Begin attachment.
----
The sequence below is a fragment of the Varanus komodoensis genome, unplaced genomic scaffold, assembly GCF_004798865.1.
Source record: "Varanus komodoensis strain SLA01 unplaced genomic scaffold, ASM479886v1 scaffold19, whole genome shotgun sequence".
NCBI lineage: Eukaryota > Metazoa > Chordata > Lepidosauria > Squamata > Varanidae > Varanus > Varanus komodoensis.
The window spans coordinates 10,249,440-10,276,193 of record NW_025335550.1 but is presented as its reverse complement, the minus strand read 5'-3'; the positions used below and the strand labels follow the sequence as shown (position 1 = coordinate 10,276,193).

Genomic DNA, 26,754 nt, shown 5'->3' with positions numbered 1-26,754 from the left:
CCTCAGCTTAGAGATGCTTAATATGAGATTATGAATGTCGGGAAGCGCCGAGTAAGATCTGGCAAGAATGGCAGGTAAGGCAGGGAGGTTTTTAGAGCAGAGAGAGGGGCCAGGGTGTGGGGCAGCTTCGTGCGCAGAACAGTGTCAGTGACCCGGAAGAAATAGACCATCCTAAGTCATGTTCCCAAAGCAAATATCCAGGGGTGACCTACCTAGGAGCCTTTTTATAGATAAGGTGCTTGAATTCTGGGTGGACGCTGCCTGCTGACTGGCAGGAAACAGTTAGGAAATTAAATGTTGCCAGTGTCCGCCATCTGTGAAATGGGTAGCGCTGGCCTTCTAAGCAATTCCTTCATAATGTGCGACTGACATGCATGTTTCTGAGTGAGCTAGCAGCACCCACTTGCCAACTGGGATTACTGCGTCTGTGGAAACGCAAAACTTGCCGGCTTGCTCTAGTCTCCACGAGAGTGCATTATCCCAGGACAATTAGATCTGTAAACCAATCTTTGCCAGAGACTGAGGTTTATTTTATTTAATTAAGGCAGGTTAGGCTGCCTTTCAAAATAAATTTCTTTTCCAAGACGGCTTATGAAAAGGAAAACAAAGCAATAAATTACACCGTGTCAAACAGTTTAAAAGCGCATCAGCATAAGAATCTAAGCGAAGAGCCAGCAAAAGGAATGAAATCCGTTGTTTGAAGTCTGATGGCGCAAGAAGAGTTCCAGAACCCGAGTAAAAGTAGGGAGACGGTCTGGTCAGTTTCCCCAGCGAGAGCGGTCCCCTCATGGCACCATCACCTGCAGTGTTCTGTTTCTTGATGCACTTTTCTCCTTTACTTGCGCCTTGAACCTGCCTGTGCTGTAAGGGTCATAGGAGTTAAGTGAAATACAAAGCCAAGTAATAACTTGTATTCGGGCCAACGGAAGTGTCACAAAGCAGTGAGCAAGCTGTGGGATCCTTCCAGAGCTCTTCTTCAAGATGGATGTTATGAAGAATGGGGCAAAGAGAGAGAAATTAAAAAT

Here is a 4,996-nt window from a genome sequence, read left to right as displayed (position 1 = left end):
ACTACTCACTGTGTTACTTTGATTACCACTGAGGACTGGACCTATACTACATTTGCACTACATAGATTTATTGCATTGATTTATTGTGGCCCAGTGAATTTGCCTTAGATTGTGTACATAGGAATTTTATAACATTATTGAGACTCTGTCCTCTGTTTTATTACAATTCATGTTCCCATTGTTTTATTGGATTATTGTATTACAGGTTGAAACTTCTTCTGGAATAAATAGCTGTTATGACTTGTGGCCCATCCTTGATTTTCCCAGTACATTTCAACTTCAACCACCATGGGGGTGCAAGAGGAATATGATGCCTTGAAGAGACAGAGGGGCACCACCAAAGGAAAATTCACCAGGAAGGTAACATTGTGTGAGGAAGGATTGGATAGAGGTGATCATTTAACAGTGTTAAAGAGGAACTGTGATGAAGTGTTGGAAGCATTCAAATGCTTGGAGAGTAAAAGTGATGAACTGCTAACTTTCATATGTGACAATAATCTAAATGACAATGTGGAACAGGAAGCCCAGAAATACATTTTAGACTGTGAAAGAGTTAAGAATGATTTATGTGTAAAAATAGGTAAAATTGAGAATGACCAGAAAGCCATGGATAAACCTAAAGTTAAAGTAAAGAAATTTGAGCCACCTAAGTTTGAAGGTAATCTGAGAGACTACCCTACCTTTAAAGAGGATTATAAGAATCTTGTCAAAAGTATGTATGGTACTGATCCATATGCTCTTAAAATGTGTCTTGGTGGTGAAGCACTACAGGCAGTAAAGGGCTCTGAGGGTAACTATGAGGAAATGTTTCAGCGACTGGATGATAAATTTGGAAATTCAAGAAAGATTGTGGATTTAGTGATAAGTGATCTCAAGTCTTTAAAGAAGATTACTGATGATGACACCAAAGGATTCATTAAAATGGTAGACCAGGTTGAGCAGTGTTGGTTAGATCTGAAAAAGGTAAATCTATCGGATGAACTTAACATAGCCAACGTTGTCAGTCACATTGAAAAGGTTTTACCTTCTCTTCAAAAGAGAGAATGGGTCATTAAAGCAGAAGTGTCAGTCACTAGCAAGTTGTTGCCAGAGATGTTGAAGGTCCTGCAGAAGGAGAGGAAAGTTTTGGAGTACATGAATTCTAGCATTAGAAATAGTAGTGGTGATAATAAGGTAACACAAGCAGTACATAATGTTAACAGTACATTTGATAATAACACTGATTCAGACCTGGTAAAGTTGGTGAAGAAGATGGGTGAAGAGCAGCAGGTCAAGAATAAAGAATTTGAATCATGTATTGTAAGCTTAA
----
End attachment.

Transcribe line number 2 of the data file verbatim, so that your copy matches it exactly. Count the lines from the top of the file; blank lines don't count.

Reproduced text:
Source record: "Varanus komodoensis strain SLA01 unplaced genomic scaffold, ASM479886v1 scaffold19, whole genome shotgun sequence".